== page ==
Relaymedia

Senate to Vote on Federal Marriage Amendment

( [email protected] ) Jun 18, 2004 05:11 PM EDT

A Texan legislator affirmed that the Federal Marriage Amendment would be on the Senate floor by mid July, during a news conference held in Washington on Friday, June 18 2004.

"We're not certain we'll be successful in this effort," Sen. John Cornyn, R-Texas, added as he announced that the issue would be taken up on the week of July 12.

Following the announcement Cornyn and the measure's chief sponsor, Sen. Wayne Allard, R-Col., explained that Amendment is needed now more than ever before in order to protect marriage from becoming distorted through the courts.

"This was an issue that was thrust upon us by the Massachusetts Supreme Court," Cornyn said. "We didn't pick the battle, we didn't pick the timing."

"We must not stand still when the courts are being used to challenge and distort civilization's oldest, most venerable social institution," said Allard.

Following the May 17th legalization of gay “marriage” in Massachusetts, thousands of gay and lesbian couples have tied the knot – several hundred of whom were from outside the state.

Dozens of these out-of-state homosexual couples have expressed their intention to file suit against a 1913 statute banning their “marriage,” and on Friday, the Gay and Lesbian Advocates and Defenders filed suit on behalf of eight of those couples.

Should the Federal Marriage Amendment pass, all gay “marriage” licenses issued would be annulled and the pending cases would be discarded.

The FMA has received widespread support from evangelical protestant and catholic groups and from the Bush administration.

Several days ago President Bush reiterated his support for the amendment during the Southern Baptist Convention’s annual meeting.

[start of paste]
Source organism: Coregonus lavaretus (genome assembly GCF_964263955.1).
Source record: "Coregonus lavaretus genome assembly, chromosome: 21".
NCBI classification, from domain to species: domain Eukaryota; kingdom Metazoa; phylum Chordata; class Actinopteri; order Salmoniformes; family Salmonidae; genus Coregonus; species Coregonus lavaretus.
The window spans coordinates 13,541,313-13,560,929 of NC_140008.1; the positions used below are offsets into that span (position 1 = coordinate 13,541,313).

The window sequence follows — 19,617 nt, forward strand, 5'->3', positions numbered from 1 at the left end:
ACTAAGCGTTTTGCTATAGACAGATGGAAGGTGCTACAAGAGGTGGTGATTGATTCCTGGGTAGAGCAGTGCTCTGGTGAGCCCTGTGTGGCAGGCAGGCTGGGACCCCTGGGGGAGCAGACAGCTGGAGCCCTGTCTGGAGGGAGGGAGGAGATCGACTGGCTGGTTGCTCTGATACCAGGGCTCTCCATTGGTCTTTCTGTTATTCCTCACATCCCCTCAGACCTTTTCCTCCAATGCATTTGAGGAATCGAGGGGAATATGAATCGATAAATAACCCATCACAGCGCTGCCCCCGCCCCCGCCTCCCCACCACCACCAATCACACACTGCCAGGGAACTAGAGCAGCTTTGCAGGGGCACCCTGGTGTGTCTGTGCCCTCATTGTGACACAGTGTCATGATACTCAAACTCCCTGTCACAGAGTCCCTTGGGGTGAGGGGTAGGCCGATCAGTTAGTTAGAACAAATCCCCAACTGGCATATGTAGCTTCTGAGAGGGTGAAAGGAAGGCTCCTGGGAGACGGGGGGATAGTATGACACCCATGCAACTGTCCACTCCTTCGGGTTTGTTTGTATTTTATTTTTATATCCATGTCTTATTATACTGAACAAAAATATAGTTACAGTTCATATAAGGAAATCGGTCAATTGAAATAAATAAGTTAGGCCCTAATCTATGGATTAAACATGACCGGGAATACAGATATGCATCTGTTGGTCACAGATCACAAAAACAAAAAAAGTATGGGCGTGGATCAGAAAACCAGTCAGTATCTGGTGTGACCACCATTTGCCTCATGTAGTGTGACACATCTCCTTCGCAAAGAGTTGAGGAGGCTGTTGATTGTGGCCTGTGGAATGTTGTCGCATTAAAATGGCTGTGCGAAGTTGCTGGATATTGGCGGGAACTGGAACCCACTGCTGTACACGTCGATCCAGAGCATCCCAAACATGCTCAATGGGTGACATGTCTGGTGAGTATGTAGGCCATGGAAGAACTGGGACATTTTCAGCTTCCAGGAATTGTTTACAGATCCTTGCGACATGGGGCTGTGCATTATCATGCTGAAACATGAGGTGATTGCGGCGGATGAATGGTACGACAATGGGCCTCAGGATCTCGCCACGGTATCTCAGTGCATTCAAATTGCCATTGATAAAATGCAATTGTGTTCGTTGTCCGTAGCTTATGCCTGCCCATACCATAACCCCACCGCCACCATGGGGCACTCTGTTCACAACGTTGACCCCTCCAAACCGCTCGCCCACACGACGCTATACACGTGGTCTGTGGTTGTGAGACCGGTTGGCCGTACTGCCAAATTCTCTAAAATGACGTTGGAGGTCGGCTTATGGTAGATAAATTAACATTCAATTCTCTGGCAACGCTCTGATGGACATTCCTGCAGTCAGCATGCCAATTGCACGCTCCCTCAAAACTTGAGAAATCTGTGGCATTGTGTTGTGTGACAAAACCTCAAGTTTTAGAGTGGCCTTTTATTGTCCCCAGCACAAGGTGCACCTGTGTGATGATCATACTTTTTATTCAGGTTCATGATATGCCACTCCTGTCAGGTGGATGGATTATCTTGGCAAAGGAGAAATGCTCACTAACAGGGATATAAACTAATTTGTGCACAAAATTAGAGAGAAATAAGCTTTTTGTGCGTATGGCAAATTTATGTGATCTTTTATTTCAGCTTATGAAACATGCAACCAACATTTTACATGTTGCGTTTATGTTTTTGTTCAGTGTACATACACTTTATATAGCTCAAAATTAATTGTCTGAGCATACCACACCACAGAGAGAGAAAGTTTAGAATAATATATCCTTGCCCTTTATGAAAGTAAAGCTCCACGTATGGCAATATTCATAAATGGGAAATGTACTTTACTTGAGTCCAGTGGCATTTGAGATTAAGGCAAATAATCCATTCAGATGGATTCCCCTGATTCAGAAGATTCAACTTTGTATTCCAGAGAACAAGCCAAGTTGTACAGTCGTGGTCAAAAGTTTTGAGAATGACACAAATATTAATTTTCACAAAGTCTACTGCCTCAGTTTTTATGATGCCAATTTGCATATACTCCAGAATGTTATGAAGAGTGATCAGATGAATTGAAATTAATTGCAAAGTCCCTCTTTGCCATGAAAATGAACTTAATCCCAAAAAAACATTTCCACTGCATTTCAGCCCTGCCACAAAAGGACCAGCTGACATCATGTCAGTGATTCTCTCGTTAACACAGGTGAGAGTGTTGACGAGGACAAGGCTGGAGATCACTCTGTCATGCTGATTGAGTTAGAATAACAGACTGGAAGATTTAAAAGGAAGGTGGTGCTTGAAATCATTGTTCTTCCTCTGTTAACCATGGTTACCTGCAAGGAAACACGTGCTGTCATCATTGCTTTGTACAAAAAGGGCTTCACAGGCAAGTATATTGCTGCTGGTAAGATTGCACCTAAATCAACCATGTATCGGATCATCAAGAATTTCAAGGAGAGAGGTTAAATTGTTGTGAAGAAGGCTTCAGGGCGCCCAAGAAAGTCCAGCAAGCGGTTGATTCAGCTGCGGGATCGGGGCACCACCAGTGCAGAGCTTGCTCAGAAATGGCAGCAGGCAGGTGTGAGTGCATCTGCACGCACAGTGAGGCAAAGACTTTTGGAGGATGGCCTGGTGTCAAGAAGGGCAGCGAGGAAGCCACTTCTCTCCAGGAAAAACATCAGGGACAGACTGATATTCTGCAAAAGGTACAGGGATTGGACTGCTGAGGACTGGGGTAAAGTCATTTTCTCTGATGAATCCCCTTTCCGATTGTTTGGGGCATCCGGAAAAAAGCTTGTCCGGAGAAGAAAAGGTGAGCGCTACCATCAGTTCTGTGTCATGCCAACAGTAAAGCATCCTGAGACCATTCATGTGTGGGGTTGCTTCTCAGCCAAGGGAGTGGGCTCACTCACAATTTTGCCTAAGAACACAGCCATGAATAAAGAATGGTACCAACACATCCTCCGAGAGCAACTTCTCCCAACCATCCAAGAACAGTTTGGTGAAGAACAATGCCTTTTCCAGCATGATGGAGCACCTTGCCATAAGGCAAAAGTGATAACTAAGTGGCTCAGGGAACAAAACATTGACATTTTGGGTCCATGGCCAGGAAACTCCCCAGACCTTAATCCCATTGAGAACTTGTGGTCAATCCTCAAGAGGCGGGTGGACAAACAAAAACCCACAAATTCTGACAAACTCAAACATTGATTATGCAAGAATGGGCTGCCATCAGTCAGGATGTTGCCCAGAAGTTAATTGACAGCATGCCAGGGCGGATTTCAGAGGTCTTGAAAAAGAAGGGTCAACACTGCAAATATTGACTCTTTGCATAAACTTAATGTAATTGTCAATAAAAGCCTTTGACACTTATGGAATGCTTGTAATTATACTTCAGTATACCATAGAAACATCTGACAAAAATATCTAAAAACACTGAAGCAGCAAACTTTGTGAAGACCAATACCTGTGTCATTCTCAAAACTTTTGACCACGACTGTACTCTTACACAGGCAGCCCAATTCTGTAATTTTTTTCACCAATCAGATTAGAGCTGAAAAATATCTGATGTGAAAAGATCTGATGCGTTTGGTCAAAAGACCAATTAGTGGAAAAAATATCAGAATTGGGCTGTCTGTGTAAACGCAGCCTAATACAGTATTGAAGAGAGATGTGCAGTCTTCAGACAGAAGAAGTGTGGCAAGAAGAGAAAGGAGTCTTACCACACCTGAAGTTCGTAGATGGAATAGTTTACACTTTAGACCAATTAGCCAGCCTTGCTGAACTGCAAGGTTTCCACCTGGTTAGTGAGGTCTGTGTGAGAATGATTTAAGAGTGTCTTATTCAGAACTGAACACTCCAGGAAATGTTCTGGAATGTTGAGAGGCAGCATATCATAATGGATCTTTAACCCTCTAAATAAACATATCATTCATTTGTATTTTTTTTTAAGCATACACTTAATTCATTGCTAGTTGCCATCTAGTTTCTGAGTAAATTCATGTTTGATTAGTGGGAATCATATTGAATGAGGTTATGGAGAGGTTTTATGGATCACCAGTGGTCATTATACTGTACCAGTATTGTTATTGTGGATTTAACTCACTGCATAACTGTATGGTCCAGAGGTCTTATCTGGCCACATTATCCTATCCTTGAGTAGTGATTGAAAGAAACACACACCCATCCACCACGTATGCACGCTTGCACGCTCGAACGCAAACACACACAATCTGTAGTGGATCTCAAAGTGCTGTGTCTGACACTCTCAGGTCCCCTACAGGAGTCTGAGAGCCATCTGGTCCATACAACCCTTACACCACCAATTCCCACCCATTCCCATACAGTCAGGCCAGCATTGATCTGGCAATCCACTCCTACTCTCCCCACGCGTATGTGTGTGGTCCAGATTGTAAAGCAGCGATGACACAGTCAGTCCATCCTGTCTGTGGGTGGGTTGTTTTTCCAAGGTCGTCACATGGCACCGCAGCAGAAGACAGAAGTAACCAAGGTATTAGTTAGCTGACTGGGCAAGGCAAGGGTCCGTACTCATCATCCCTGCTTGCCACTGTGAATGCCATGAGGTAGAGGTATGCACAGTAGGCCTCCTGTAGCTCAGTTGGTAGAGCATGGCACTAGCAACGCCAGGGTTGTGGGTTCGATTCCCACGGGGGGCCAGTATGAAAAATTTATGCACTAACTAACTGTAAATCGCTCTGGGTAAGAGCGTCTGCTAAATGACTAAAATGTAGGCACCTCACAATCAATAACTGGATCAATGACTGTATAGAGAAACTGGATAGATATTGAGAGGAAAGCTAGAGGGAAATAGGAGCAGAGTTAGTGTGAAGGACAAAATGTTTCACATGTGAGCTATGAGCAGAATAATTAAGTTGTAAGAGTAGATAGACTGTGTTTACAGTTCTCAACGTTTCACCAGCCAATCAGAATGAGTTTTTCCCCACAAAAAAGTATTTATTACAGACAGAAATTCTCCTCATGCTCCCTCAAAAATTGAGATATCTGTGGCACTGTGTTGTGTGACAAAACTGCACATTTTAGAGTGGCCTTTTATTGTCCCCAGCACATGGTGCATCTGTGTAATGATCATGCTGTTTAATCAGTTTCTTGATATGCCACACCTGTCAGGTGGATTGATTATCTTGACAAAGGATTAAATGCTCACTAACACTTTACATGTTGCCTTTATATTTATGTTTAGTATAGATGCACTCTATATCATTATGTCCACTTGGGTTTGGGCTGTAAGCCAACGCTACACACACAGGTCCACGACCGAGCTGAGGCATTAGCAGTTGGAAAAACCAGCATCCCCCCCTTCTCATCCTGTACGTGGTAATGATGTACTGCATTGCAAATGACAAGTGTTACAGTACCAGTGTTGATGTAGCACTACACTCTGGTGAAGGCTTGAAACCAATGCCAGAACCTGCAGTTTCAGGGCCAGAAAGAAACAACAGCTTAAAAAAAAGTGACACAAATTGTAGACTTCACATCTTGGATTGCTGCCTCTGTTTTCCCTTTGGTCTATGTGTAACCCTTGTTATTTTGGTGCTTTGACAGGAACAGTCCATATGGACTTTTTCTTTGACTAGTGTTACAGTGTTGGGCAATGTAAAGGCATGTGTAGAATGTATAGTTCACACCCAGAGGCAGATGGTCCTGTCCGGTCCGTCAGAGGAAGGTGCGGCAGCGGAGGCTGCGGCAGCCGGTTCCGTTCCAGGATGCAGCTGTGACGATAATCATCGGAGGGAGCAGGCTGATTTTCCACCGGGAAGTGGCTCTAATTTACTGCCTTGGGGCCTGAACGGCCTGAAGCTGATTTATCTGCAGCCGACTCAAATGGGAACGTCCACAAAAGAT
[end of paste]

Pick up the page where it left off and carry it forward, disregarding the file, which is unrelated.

The "government, by strengthening and protecting marriage, serves the interests of all,” he said amid praise and applause.

At the same meeting, the attendees passed a resolution that declares, “The union of one man and one woman is the only form of marriage prescribed in the Bible as God’s perfect design.”

The Pope John Paul II also urged for the “maximum protection” of the God-ordained marriage between a man and a woman, during a June 18 speech.

"The family, the central and fundamental nucleus of all of society...deserves the maximum protection and help to carry out its mission," the pontiff said. “We cannot give in to certain voices that seem to confuse marriage with other forms of union that are completely different when not contrary to it."

Conversely, many moderate and liberal religious groups – including about a dozen mainline protestant Christian groups – along with the Democratic presidential contender John Kerry criticized the proposed Amendment.

Kerry iterated his support for civil unions and said the issue of marriage should be up to the states. He also claimed that the FMA is an effort to drive a “political wedge” between Americans.

On June 2, some 26 religious groups signed onto a letter that read:

"We believe the federal marriage amendment reflects a fundamental disregard for individual civil rights and ignores differences among our nation's many religious traditions. It should be rejected.”

The letter, which is address to members of Congress, was mailed out and read aloud during a congressional briefing in Washington.

Meanwhile, the Christian Coalition of America – the largest evangelical political-action group in the nation with over 2 million members - urged people to contact Senators through phone calls, letters, faxes and petitions to ensure the Amendment would pass. "Force your senators to take a public position before voters go to the polls this fall," the Coalition announced on its website.

For the Amendment to pass, it needs to be approved by two-third majorities in both the Senate and the House and ratified by three fourths of the state legislatures.

The Allard amendment, which will be voted on at the Senate, states that "marriage in the United States shall consist only of the union of a man and a woman. Neither this Constitution, nor the constitution of any state, shall be construed to require that marriage or the legal incidents thereof be conferred upon any union other than the union of a man and a woman."

The House has yet to announce when the amendment would be placed on the floor.

Said Stuart Roy, spokesman for House Majority Leader Tom DeLay, R-Texas: "We want to pass it, we don't want to just bring it up.”